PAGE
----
Understanding and analyzing visual arts: how it is used in art education to assist students in the development of their critical thinking skills

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Title: Understanding and analyzing visual arts: how it is used in art education to assist students in the development of their critical thinking skills
Author: Koo, Caroline
Abstract: A review of pertinent literature indicates that there has been a great deal of discussion on how a visual arts education assists students with their critical thinking skills. In addition, it is also clear that there is no focus on a visual arts curriculum in Deaf Education. A few, but important studies imply that a visual arts education encourages complex thinking, a valuable skill for every child. Speaking from personal experience as a student teacher, I have found that Deaf students have compartmentalized knowledge, but have not been taught how to connect different parts of their knowledge to form a greater understanding. Ultimately, the key assumption is that when students understand and analyze visual arts, they are also developing their critical thinking skills. If that happens with hearing children, then why shouldn't it happen with Deaf children, too? This is an important issue because the quality of Deaf Education has been in need of improvement for many years, or at least, it is certainly not on par with public education. Professionals in the field have often stated that statistics indicate that Deaf students graduate from high school with an average reading level of 4thgrade. Although responsibility for this outcome is probably due to many factors, this result clearly indicates there is a need for much improvement in education. Personal experience also shows that Deaf students do not have adequate education in critical thinking skills. It is up to past and current graduates of Deaf Education programs to make some revolutionary changes in trying to improve the quality of Deaf Education. There are many ideas for enhancing the education of Deaf children such as a Bilingual program using both American Sign Language and English, Auditory-Verbal approach, and Cochlear Implants. A strong visual arts curriculum is one feasible possibility. Since there has been evidence such as found in Bloom's Taxonomy that visual arts enhance a higher order of thinking, there should be a strong visual arts curriculum for the Deaf students. It also makes sense since Deaf children depend on visual imagery much more than hearing children.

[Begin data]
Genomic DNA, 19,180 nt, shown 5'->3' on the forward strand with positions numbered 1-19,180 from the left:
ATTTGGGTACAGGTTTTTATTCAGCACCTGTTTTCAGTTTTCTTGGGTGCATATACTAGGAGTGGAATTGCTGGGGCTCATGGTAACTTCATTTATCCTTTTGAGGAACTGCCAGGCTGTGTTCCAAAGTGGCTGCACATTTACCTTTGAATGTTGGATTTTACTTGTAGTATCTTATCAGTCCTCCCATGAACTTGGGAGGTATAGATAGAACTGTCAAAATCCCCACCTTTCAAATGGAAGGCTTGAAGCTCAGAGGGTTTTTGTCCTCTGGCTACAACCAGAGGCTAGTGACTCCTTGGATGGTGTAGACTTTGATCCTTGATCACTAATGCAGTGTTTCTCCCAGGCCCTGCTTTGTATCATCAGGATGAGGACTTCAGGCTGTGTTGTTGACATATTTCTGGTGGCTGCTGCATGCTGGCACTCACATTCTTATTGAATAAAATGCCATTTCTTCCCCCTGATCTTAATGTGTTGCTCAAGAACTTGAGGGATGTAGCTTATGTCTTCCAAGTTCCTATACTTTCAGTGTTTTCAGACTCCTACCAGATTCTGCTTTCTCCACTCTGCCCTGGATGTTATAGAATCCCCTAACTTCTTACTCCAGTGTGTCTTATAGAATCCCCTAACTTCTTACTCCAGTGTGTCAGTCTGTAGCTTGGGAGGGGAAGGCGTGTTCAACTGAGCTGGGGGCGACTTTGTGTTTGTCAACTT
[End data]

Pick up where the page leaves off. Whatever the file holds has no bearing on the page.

Record URI: http://hdl.handle.net/1850/1098
Date: 2005-09-30

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